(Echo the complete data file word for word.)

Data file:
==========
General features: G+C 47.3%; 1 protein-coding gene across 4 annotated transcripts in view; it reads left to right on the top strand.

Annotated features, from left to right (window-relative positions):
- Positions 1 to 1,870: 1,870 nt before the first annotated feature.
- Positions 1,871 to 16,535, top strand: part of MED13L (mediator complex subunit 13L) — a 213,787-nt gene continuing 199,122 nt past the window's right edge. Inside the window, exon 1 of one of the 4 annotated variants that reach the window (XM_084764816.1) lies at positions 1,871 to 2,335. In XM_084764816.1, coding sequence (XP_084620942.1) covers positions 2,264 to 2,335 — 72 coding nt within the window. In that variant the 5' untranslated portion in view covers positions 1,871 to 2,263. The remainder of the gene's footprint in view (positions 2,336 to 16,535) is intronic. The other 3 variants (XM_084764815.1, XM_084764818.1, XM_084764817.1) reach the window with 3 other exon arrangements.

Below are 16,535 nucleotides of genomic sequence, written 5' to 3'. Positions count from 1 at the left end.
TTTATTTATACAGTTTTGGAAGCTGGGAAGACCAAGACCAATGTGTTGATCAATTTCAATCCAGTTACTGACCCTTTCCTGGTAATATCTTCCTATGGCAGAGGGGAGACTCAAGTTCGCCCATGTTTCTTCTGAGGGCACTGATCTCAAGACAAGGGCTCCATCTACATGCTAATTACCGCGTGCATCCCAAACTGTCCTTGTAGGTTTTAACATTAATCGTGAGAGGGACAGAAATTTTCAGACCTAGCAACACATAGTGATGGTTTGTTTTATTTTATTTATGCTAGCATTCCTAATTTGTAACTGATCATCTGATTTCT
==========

General features: G+C 47.3%; 1 protein-coding gene across 4 annotated transcripts in view; it reads left to right on the top strand.

Annotated features, from left to right (window-relative positions):
- Positions 1 to 1,870: 1,870 nt before the first annotated feature.
- Positions 1,871 to 16,535, top strand: part of MED13L (mediator complex subunit 13L) — a 213,787-nt gene continuing 199,122 nt past the window's right edge. Inside the window, exon 1 of one of the 4 annotated variants that reach the window (XM_084764816.1) lies at positions 1,871 to 2,335. In XM_084764816.1, coding sequence (XP_084620942.1) covers positions 2,264 to 2,335 — 72 coding nt within the window. In that variant the 5' untranslated portion in view covers positions 1,871 to 2,263. The remainder of the gene's footprint in view (positions 2,336 to 16,535) is intronic. The other 3 variants (XM_084764815.1, XM_084764818.1, XM_084764817.1) reach the window with 3 other exon arrangements.

Below are 16,535 nucleotides of genomic sequence, written 5' to 3'. Positions count from 1 at the left end.
TTTATTTATACAGTTTTGGAAGCTGGGAAGACCAAGACCAATGTGTTGATCAATTTCAATCCAGTTACTGACCCTTTCCTGGTAATATCTTCCTATGGCAGAGGGGAGACTCAAGTTCGCCCATGTTTCTTCTGAGGGCACTGATCTCAAGACAAGGGCTCCATCTACATGCTAATTACCGCGTGCATCCCAAACTGTCCTTGTAGGTTTTAACATTAATCGTGAGAGGGACAGAAATTTTCAGACCTAGCAACACATAGTGATGGTTTGTTTTATTTTATTTATGCTAGCATTCCTAATTTGTAACTGATCATCTGATTTCT